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Your state’s teachers are underpaid. Find out by how much.

It’s not just West Virginia, Oklahoma, and Arizona: Teacher salaries have been stagnant or falling for years.

Teachers have gone on strike in West Virginia, Oklahoma, Kentucky, Arizona, and Colorado — and in most of these cases, they are demanding higher wages and increased education funding.

It started with a nine-day teacher strike in West Virginia, where teachers were told they would receive just a 1 percent pay raise and would be required to pay more for health insurance. Eventually, the governor gave in to the teachers’ demands and gave them a 5 percent raise as well as a hold on increasing health insurance premiums.

This spurred a wave of teacher strikes, and there may be more to come.

There’s the old truism that public school teachers aren’t paid enough, but these strikes highlight a trend that we’re seeing nationwide: Public school teachers aren’t getting raises that keep up with inflation — and their health insurance costs are increasing. Over time, this essentially amounts to massive pay cuts. It’s a pernicious trend because raw salaries tend to increase by small amounts, so it can be hard to detect.

And it’s not just a problem in those states. Chances are it’s happening in your state too. So let’s take a look.

Let’s find out how your state is doing

How do states pay for education?

A unique aspect of the American education system is that a huge portion of funding comes from local property taxes.

A smaller chunk of money — less than 10 percent — comes from the federal government, and this share has shrunk in the past few years.

The rest of the money is appropriated from the state, and it hasn’t changed drastically in the past 10 years:

The feds are accounting for about the same amount as they were before the recession, but states are now contributing a little less. In 2007, states were responsible for about 47.6 percent of receipts. That dipped to 44.1 percent in 2010 and now has bumped back up to 46 percent. Meanwhile, local taxes have been increasingly funding public education.

In the table below, you can see how public education in your state was funded in 2017:

Where does education funding come from, by state

United States 8.4% 46.0% 45.6%
Alabama 11.2% 54.9% 33.9%
Alaska 15.3% 59.7% 25.0%
Arizona 15.4% 38.6% 46.0%
Arkansas 10.7% 50.3% 39.0%
California 8.9% 58.0% 33.1%
Colorado 7.5% 45.7% 46.8%
Connecticut 3.5% 42.2% 54.4%
Delaware 11.0% 56.4% 32.6%
District of Columbia 8.9% - 91.1%
Florida 11.7% 42.0% 46.2%
Georgia 11.2% 43.4% 45.4%
Hawaii 11.9% 86.1% 1.9%
Idaho 9.9% 64.9% 25.3%
Illinois 7.9% 24.0% 68.2%
Indiana 9.8% 59.1% 31.1%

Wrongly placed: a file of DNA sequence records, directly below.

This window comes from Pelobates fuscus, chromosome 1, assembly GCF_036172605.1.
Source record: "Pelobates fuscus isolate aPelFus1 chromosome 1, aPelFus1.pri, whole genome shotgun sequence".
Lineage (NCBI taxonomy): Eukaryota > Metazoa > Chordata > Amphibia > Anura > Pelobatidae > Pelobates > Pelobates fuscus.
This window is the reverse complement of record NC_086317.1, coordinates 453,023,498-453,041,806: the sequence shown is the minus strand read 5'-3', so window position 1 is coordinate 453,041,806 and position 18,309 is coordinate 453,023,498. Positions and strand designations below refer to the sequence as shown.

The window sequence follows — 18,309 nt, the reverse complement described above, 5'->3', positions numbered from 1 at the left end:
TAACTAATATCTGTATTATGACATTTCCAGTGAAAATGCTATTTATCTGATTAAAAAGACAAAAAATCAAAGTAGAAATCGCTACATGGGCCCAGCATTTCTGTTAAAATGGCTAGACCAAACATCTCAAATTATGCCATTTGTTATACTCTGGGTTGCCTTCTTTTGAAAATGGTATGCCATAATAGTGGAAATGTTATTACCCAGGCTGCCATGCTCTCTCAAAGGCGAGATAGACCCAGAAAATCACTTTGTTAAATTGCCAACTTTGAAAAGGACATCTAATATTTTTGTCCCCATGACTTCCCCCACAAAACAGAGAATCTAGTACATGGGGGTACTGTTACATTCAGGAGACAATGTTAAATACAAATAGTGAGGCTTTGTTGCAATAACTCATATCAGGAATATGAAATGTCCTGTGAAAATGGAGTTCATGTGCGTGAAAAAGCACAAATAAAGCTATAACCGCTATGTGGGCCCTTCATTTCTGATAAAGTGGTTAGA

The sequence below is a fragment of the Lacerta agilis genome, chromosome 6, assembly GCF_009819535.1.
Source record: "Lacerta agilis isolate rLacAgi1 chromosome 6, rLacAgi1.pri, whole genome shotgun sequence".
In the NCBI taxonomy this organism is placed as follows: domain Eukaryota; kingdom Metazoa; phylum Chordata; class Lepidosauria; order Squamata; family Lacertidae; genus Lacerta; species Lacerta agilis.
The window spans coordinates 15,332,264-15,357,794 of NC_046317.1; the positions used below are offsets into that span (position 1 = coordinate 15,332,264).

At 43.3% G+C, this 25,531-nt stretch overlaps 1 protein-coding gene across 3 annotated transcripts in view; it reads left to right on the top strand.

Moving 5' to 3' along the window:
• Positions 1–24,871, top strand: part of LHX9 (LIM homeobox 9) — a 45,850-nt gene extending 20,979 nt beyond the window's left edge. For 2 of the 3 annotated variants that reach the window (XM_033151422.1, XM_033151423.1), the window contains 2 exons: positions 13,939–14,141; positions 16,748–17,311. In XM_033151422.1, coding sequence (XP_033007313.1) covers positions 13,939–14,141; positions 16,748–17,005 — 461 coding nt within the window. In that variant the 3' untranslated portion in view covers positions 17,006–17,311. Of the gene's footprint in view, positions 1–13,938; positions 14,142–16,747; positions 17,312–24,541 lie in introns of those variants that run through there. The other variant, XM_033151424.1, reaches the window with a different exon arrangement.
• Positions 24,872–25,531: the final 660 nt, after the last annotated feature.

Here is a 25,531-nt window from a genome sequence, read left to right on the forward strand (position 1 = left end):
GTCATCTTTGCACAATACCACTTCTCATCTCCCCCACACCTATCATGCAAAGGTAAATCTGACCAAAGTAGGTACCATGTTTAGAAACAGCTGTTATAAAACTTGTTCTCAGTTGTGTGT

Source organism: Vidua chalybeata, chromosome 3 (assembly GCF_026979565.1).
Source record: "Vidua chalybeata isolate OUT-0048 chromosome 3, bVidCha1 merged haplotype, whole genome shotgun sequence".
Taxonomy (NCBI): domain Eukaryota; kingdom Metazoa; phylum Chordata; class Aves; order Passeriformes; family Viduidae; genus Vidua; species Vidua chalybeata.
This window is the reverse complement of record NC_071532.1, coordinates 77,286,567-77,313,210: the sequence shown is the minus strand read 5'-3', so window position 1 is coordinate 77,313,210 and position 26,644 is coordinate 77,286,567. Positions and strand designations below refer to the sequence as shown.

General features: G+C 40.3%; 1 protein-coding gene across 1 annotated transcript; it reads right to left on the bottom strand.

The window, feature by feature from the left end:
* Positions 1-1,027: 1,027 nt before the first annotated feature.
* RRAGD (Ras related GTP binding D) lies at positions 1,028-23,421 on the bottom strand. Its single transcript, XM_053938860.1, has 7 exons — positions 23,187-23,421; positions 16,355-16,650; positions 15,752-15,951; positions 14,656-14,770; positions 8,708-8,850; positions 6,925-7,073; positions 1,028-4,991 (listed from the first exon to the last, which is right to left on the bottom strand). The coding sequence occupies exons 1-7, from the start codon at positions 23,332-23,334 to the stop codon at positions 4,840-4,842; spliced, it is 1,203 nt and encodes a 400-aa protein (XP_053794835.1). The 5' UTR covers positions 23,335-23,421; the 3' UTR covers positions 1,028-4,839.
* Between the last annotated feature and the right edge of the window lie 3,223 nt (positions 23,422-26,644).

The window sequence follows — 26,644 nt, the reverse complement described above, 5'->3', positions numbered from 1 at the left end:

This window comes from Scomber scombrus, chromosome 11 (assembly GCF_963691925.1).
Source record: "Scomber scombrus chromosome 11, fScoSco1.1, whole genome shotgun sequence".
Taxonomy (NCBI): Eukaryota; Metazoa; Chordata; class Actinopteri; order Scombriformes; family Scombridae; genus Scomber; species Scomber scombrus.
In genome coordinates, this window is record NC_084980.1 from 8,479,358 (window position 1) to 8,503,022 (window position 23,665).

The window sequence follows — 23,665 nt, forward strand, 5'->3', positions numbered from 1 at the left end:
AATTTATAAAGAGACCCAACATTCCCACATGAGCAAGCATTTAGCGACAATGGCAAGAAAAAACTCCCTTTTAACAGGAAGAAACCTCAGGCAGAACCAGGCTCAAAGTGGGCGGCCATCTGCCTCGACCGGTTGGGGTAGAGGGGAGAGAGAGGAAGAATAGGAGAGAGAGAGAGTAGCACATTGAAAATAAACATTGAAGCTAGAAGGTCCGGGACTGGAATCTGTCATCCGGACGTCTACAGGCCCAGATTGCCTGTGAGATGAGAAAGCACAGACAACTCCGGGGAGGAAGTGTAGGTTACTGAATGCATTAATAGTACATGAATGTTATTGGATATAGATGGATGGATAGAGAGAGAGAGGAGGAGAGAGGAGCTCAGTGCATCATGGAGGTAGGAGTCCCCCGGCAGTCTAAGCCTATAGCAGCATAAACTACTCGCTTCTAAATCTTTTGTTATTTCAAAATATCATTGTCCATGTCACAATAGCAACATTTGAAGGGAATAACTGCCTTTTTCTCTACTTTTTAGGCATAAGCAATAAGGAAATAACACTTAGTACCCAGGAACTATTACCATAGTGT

Iowa 5.5% 57.7% 36.8%
Kansas 8.3% 66.4% 25.3%
Kentucky 8.9% 62.8% 28.3%
Louisiana 14.6% 42.6% 42.8%
Maine 15.9% 35.9% 48.2%
Maryland 6.7% 45.7% 47.6%
Massachusetts 5.0% 40.0% 55.0%
Michigan 14.9% 66.1% 19.0%
Minnesota 5.2% 71.9% 22.9%
Mississippi 19.4% 46.9% 33.8%
Missouri 8.4% 33.0% 58.5%
Montana 13.7% 52.6% 33.8%
Nebraska 6.5% 36.0% 57.4%
Nevada 11.4% 37.0% 51.6%
New Hampshire 5.9% 34.3% 59.9%
New Jersey 3.8% 40.9% 55.3%
New Mexico 12.4% 70.7% 16.9%
New York 4.7% 37.3% 58.0%
North Carolina 10.4% 59.1% 30.6%
North Dakota 7.7% 42.1% 50.2%
Ohio 7.8% 44.3% 47.8%
Oklahoma 11.1% 47.9% 41.0%
Oregon 7.0% 51.0% 42.0%
Pennsylvania 7.9% 35.2% 56.9%
Rhode Island 8.4% 39.3% 52.3%
South Carolina 9.0% 47.7% 43.3%
South Dakota 13.8% 29.8% 56.4%
Tennessee 12.0% 49.2% 38.8%
Texas 8.6% 41.3% 50.1%
Utah 11.4% 49.0% 39.6%
Vermont 5.7% 89.2% 5.1%
Virginia 7.7% 36.7% 55.6%
Washington 7.6% 58.3% 34.1%
West Virginia 14.5% 59.7% 25.8%
Wisconsin 6.4% 46.1% 47.5%
Wyoming 5.7% 57.0% 37.3%
Data from the National Education Association

But as states deal with budget crises, and as state lawmakers push tax cuts for businesses and corporations, public school teachers haven’t gotten the raises that would help them keep up with inflation. In fact, most states haven’t restored education funding to pre-recession levels.

As the Center on Budget and Policy Priorities writes:

Most states cut school funding after the recession hit, and it took years for states to restore their funding to pre-recession levels. In 2015, the latest year for which comprehensive spending data are available from the U.S. Census Bureau, 29 states were still providing less total school funding per student than they were in 2008.

All of this means that teachers have a genuine gripe: They really have been getting paid less. That’s not just in the states where teachers are considering a strike; it’s probably true in your state too.

Help our reporting on teacher salaries

Are you a teacher who has seen your pay stagnate or go down over the years? Fill out this form and share it with your fellow teachers.

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